The Twenty-four Hour Mind:
The Role of Sleep and Dreaming in our Emotional Lives
by Rosalind Cartwright
RA786 .C37 2010
New Book Island, 2nd floor
I must confess: I love sleep. I can’t help it. There’s just something about getting horizontal and closing my eyes for extended periods of time that energizes me. I don’t understand how people can only sleep three or four hours a night and still function. Well, it just so happens that sleep scientists continue to make breakthroughs on just how important sleep and dreaming are to humans, with this week’s featured title no exception.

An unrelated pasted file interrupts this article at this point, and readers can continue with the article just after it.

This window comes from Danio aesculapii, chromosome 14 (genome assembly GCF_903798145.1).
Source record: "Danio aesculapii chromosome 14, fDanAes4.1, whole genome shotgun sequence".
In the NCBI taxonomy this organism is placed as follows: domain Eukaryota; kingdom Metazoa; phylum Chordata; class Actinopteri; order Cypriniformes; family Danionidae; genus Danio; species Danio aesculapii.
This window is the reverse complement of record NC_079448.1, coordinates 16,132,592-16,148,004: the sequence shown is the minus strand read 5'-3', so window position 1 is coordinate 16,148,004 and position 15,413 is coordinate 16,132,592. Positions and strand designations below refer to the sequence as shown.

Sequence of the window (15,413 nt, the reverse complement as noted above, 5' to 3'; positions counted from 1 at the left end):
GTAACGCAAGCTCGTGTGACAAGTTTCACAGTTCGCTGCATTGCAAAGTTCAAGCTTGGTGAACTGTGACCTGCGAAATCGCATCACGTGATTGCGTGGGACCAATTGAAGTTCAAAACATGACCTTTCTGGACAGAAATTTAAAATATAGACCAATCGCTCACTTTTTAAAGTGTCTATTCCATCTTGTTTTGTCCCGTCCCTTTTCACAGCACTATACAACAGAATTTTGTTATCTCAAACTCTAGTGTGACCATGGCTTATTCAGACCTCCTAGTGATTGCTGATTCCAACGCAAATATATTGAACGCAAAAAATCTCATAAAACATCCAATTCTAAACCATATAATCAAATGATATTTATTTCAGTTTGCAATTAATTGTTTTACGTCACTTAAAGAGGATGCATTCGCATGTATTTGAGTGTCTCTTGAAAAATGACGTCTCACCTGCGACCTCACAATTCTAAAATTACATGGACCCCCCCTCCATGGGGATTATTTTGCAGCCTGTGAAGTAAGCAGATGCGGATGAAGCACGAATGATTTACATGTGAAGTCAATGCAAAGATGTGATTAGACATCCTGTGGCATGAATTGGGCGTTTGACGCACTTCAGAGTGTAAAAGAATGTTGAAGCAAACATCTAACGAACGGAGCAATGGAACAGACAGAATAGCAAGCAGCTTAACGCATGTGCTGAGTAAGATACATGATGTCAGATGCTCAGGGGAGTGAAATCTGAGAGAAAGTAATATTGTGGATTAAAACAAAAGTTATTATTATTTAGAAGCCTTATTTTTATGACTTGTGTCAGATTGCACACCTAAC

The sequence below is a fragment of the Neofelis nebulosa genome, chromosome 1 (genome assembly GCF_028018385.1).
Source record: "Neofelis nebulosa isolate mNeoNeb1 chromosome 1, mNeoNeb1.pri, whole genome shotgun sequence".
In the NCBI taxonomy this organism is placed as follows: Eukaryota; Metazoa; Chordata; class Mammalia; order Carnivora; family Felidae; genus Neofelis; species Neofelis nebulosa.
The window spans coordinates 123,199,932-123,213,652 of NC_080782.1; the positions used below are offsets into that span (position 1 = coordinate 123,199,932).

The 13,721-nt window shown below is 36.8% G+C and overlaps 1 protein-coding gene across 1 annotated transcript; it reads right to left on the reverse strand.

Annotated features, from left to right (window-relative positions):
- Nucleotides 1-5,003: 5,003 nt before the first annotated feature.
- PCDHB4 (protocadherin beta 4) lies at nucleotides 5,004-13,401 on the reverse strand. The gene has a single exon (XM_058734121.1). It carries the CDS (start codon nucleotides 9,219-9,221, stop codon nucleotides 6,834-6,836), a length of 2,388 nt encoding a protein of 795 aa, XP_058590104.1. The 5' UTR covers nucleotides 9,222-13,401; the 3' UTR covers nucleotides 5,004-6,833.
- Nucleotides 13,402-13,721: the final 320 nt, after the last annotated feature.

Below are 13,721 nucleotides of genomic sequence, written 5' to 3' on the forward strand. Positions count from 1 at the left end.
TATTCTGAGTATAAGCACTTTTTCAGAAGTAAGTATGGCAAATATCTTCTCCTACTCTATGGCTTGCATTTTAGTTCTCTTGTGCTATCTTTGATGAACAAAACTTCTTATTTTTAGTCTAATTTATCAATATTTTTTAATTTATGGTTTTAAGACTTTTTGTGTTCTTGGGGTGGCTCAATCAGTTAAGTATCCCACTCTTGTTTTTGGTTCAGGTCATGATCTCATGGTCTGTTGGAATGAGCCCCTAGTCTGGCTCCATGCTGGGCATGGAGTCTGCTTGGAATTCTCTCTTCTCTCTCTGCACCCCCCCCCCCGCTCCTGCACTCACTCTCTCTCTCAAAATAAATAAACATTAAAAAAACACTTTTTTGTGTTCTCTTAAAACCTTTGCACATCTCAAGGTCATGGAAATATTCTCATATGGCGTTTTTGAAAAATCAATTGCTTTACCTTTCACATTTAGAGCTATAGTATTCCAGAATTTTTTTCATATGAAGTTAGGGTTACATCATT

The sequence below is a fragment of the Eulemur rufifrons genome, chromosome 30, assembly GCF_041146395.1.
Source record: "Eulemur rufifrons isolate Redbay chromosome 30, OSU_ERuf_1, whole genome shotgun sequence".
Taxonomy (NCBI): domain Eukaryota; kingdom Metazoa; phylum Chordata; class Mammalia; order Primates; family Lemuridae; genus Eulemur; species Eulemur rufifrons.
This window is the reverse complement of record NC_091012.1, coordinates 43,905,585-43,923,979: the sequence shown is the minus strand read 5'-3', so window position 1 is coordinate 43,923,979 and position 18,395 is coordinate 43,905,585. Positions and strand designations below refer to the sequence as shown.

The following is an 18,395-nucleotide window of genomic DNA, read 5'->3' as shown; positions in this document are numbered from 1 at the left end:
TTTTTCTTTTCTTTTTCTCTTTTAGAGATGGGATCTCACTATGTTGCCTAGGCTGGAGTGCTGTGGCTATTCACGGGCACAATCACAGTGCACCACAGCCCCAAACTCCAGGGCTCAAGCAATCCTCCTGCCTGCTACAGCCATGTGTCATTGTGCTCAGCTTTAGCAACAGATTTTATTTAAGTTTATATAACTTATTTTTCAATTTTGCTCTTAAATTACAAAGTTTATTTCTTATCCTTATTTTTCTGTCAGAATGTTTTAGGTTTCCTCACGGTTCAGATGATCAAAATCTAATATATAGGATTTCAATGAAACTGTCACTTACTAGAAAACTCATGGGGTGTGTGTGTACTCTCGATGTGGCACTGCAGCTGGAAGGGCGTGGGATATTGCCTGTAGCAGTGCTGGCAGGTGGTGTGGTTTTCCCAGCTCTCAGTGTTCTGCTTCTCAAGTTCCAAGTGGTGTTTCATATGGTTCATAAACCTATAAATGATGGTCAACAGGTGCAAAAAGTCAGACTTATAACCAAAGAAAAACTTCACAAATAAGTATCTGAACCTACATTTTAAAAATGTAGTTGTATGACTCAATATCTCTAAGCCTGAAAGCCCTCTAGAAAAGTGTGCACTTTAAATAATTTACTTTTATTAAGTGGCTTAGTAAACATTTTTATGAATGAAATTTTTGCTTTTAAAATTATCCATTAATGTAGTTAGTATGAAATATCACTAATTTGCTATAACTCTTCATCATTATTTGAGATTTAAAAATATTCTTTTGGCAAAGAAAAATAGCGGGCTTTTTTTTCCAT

Cartwright, Professor Emeritus at Rush University Medical Center’s Graduate College Neuroscience Division, thinks pretty highly of sleep [my kind of person]. In Twenty-four Hour Mind, the author examines the impact of closing one’s eyes on their emotional well-being. The cutting-edge technological advancements in neuroscience have allowed scientists to determine the brain’s continued activity after you’re off in a dream world. This research also shows that sleep acts as a way of processing the previous day’s happenings, which has implications should a person not get a good night’s rest. Cartwright gives the reader insight into sleep science, its history and future potential in explaining the role of sleep in our lives.